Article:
Mediterranean | Middle East | Africa Trade
View Issue #590 Now!
MSC takes advantage of Virginia’s deep water as port handles another vessel needing 49.5 feet draft
When the MSC Asya sailed out of the Hampton Roads Harbor last week needing 49.5 feet of water depth under its hull it signaled a new norm for the ship’s owner, Mediterranean Shipping Co. (MSC), and The Port of Virginia. Since 2012 MSC has regularly been sailing vessels that test the depth limit of the shipping channels that serve The Port of Virginia. The vessels, all of which are part of the ocean carrier’s Golden Gate Service, are in excess of 9,000 TEUs. Moreover, Virginia is the last US East Coast port call for these massive vessels that head back to Asia upon exiting the Chesapeake Bay. “MSC is using Virginia’s deep water to the company’s advantage and has been doing so for more than a year,” said Rodney W. Oliver, the Virginia Port Authority’s interim executive director. “They load these ships as heavy as they can with exports and to allow those goods – American-made goods – to reach their foreign destination as quickly as possible because the ship is headed directly back to Asia. In short, MSC is maximizing the economics of operating its big ships by taking full advantage of our deep water.” In 2011, the 1,100-foot-long MSC Bruxelles became the largest container vessel to ever call The Port of Virginia. Since that time, the MSC Roma, Chicago and Asya have all needed more than 48 feet of draft for their return trips across the ocean. “We are expecting other ocean carriers that call Virginia to begin using our water depth to their advantage as well,” Oliver said. “The forecast was that these ships would not be introduced into the East Coast trade lane until the Panama Canal was completed, but the reality is that we’re seeing the trend years ahead of that forecast, and because of our channel depth, Virginia is the port of choice on the East Coast.” The port rotation of the Golden Gate Service is: Hong Kong, Chiwan, Yantian, Shanghai, Ningbo, Singapore, Salalah, Suez Canal transit, New York, Norfolk, Baltimore, Savannah, Freeport (Bahamas), Charleston, Norfolk, Suez Canal transit, Jeddah, Colombo, Singapore, Chiwan and back to Hong Kong.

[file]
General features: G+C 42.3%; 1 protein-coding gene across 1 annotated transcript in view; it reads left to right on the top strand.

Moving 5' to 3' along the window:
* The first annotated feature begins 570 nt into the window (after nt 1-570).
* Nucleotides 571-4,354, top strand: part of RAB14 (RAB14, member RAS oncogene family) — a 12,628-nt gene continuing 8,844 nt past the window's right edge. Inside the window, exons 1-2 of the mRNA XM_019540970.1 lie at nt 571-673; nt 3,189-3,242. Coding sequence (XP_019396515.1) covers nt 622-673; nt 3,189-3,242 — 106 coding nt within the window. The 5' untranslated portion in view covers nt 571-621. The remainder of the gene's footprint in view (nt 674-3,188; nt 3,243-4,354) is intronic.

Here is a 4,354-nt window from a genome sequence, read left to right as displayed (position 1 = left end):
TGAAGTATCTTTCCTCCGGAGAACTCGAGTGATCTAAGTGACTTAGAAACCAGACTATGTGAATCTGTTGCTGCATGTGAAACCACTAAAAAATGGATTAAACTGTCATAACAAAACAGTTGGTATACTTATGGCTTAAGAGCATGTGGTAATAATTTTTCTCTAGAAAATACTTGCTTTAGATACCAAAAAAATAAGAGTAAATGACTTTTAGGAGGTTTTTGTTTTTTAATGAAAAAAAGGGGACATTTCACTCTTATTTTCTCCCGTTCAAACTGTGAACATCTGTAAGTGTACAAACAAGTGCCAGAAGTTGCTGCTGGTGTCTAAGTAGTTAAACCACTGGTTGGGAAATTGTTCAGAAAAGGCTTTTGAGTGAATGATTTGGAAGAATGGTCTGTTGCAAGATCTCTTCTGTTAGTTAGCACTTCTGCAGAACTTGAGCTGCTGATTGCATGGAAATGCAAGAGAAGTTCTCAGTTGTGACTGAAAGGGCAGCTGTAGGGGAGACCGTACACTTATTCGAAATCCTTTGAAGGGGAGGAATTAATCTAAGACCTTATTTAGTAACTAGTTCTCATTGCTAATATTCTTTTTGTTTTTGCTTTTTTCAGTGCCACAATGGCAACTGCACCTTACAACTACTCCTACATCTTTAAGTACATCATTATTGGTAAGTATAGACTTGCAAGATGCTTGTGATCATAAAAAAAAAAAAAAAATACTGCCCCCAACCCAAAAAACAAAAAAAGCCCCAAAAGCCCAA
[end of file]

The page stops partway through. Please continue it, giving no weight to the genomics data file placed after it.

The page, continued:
American Journal of Transportation
116 Court Street, Suite 5
Plymouth, MA 02360
© Copyright 1999–2014 American Journal of Transportation.All Rights Reserved.